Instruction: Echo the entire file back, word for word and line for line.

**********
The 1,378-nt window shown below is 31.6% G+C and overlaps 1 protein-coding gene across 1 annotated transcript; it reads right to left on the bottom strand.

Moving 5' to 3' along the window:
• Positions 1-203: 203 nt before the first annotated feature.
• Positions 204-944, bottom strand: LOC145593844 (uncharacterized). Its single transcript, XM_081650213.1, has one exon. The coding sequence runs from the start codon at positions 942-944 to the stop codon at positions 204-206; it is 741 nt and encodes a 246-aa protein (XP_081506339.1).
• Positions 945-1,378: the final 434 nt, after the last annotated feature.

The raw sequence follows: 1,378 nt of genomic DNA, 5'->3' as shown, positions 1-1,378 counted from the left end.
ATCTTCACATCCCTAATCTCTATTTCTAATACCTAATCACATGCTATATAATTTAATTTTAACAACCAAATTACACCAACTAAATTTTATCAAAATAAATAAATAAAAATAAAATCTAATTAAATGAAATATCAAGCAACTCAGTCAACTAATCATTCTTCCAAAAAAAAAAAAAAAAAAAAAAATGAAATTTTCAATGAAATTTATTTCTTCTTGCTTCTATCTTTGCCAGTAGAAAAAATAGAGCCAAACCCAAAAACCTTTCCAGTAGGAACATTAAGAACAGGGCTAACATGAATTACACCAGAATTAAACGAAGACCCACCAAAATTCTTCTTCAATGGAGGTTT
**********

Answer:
The 1,378-nt window shown below is 31.6% G+C and overlaps 1 protein-coding gene across 1 annotated transcript; it reads right to left on the bottom strand.

Moving 5' to 3' along the window:
• Positions 1-203: 203 nt before the first annotated feature.
• Positions 204-944, bottom strand: LOC145593844 (uncharacterized). Its single transcript, XM_081650213.1, has one exon. The coding sequence runs from the start codon at positions 942-944 to the stop codon at positions 204-206; it is 741 nt and encodes a 246-aa protein (XP_081506339.1).
• Positions 945-1,378: the final 434 nt, after the last annotated feature.

The raw sequence follows: 1,378 nt of genomic DNA, 5'->3' as shown, positions 1-1,378 counted from the left end.
ATCTTCACATCCCTAATCTCTATTTCTAATACCTAATCACATGCTATATAATTTAATTTTAACAACCAAATTACACCAACTAAATTTTATCAAAATAAATAAATAAAAATAAAATCTAATTAAATGAAATATCAAGCAACTCAGTCAACTAATCATTCTTCCAAAAAAAAAAAAAAAAAAAAAAATGAAATTTTCAATGAAATTTATTTCTTCTTGCTTCTATCTTTGCCAGTAGAAAAAATAGAGCCAAACCCAAAAACCTTTCCAGTAGGAACATTAAGAACAGGGCTAACATGAATTACACCAGAATTAAACGAAGACCCACCAAAATTCTTCTTCAATGGAGGTTT